## The Task

I have a dataframe that looks like this:

date | money_spent ($) | meals_eaten | weight |
---|---|---|---|

2021-01-01 10:00:00 | 350 | 5 | 140 |

2021-01-02 18:00:00 | 250 | 2 | 170 |

2021-01-03 12:10:00 | 200 | 3 | 160 |

2021-01-04 19:40:00 | 100 | 1 | 150 |

I want to discretize this so that it “cuts” the rows every `$X`

. I want to know some statistics on how much is being done for every `$X`

i spend.

So if I were to use `$500`

as a threshold, the first two rows would fall in the first cut, and I could aggregate the remaining columns as follows:

- first
`date`

of the cut - average
`meals_eaten`

- minimum
`weight`

- maximum
`weight`

So the final table would be two rows like this:

date | cumulative_spent ($) | meals_eaten | min_weight | max_weight |
---|---|---|---|---|

2021-01-01 10:00:00 | 600 | 3.5 | 140 | 170 |

2021-01-03 12:10:00 | 300 | 2 | 150 | 160 |

## My Approach:

My first instinct is to calculate the `cumsum()`

of the `money_spent`

(assume the data is sorted by date), then I use `pd.cut()`

to basically make a new column, we call it `spent_bin`

, that determines each row’s bin.

**Note:** In this toy example, `spent_bin`

would basically be: `[0,500]`

for the first two rows and `(500-1000]`

for the last two.

Then it’s fairly simple, I do a groupby `spent_bin`

then aggregate as follows:

.agg({ 'date':'first', 'meals_eaten':'mean', 'returns': ['min', 'max'] })

## What I’ve Tried

import pandas as pd rows = [ {"date":"2021-01-01 10:00:00","money_spent":350, "meals_eaten":5, "weight":140}, {"date":"2021-01-02 18:00:00","money_spent":250, "meals_eaten":2, "weight":170}, {"date":"2021-01-03 12:10:00","money_spent":200, "meals_eaten":3, "weight":160}, {"date":"2021-01-05 22:07:00","money_spent":100, "meals_eaten":1, "weight":150}] df = pd.DataFrame.from_dict(rows) df['date'] = pd.to_datetime(df.date) df['cum_spent'] = df.money_spent.cumsum() print(df) print(pd.cut(df.cum_spent, 500))

For some reason, I can’t get the `cut`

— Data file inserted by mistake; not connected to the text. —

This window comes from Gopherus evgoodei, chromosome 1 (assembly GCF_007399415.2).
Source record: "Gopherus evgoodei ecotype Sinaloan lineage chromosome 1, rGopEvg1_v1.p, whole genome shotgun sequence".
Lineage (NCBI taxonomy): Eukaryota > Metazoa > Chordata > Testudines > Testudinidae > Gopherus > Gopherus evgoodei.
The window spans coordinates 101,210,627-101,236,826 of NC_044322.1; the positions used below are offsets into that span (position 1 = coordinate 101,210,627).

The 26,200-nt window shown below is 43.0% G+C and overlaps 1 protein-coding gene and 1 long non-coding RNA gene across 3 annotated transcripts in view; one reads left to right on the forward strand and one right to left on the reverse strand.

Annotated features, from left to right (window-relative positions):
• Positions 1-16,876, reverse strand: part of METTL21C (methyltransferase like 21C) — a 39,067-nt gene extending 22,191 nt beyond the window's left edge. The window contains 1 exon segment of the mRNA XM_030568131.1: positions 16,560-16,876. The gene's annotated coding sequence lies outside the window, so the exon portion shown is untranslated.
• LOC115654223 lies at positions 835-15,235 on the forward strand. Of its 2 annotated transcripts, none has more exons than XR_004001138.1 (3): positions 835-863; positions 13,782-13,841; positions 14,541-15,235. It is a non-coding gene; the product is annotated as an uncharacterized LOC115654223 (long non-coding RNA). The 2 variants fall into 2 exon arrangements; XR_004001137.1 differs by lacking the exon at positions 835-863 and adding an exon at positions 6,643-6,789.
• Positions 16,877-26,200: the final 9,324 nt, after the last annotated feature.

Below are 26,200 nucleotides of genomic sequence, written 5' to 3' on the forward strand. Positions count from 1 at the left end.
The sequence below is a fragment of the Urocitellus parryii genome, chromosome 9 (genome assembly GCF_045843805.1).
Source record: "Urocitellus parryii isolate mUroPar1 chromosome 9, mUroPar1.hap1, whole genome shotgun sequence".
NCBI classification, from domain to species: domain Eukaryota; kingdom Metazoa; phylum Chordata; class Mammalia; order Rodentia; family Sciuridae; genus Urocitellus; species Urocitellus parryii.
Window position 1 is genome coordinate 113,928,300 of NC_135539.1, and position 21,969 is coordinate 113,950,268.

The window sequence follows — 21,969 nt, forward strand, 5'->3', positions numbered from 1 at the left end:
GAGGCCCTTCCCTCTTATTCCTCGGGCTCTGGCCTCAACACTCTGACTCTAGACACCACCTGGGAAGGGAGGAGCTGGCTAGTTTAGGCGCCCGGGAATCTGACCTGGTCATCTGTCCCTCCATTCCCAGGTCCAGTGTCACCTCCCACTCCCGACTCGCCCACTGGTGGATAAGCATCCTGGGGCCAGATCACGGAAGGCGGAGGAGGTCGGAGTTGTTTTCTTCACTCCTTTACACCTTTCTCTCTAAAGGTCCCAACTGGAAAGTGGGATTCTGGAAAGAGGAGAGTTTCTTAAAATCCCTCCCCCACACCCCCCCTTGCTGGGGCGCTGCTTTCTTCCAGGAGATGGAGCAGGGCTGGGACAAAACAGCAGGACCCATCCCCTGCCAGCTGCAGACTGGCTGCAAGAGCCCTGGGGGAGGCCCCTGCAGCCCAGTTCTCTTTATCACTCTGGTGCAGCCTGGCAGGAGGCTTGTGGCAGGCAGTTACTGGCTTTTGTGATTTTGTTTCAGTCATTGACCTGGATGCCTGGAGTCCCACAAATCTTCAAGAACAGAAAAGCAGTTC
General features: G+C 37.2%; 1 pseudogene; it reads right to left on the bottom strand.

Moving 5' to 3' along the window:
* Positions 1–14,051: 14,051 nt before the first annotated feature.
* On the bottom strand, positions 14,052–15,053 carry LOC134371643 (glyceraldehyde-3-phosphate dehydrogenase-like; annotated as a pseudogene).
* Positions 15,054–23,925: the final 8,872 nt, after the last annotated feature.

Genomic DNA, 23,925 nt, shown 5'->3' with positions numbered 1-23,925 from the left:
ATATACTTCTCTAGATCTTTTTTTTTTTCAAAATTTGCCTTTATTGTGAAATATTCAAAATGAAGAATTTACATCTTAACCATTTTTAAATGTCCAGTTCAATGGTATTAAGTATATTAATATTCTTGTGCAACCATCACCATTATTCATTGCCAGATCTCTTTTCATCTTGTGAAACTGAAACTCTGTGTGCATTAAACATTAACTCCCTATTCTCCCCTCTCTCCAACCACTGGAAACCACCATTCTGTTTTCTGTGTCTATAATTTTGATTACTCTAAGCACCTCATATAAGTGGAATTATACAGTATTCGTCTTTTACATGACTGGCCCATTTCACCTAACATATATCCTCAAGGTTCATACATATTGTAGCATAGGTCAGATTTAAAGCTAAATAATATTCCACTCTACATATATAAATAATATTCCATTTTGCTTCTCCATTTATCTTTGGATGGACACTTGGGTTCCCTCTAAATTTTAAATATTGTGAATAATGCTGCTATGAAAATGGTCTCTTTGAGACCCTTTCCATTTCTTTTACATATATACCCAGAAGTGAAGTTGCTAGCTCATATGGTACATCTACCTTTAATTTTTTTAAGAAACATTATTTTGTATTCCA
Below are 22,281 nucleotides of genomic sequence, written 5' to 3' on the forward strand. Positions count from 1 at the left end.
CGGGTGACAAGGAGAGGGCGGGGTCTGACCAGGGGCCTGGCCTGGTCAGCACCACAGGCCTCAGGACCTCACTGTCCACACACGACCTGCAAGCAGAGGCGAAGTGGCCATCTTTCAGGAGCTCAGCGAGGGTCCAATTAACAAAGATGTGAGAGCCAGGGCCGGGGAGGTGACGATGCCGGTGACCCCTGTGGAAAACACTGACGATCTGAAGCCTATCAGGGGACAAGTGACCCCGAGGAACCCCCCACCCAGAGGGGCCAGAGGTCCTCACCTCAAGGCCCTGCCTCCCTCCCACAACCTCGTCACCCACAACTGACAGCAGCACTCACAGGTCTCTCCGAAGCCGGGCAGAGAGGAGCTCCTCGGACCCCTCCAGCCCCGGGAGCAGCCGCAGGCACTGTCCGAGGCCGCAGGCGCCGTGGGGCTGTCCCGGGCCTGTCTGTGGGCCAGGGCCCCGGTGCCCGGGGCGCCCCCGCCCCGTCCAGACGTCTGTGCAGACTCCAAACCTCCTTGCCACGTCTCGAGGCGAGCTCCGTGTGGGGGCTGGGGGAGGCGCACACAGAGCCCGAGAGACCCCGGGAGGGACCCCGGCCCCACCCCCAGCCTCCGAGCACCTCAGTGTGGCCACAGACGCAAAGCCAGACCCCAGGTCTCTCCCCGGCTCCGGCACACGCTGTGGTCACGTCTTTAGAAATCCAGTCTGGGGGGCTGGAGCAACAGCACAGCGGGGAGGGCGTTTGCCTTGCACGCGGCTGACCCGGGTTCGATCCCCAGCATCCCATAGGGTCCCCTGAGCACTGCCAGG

step to work. Here is my toy code from above. The labels are not cleanly `[0-500], (500,1000]`

for some reason. Honestly I’d settle for `[350,500],(500-800]`

(this is what the actual cum sum values are at the edges of the cuts), but I can’t even get that to work even though I’m doing the exact same as the documentation example. Any help with this?

### Caveats and Difficulties:

It’s pretty easy to write this in a for loop of course, just do a `while cum_spent < 500:`

. The problem is I have millions of rows in my actual dataset, it currently takes me 20 minutes to process a single df this way.

There’s also a minor issue that sometimes rows will break the interval. When that happens, I want that last row included. This problem is in the toy example where row #2 actually ends at $600 not $500. But it is *the first row that ends at or surpasses $500*, so I’m including it in the first bin.

## Answer

The customized function to achieve the `cumsum`

with reset limitation

df['new'] = cumli(df['money_spent ($)'].values,500) out = df.groupby(df.new.iloc[::-1].cumsum()).agg( date = ('date','first'), meals_eaten = ('meals_eaten','mean'), min_weight = ('weight','min'), max_weight = ('weight','max')).sort_index(ascending=False) Out[81]: date meals_eaten min_weight max_weight new 1 2021-01-01 3.5 140 170 0 2021-01-03 2.0 150 160

from numba import njit @njit def cumli(x, lim): total = 0 result = [] for i, y in enumerate(x): check = 0 total += y if total >= lim: total = 0 check = 1 result.append(check) return result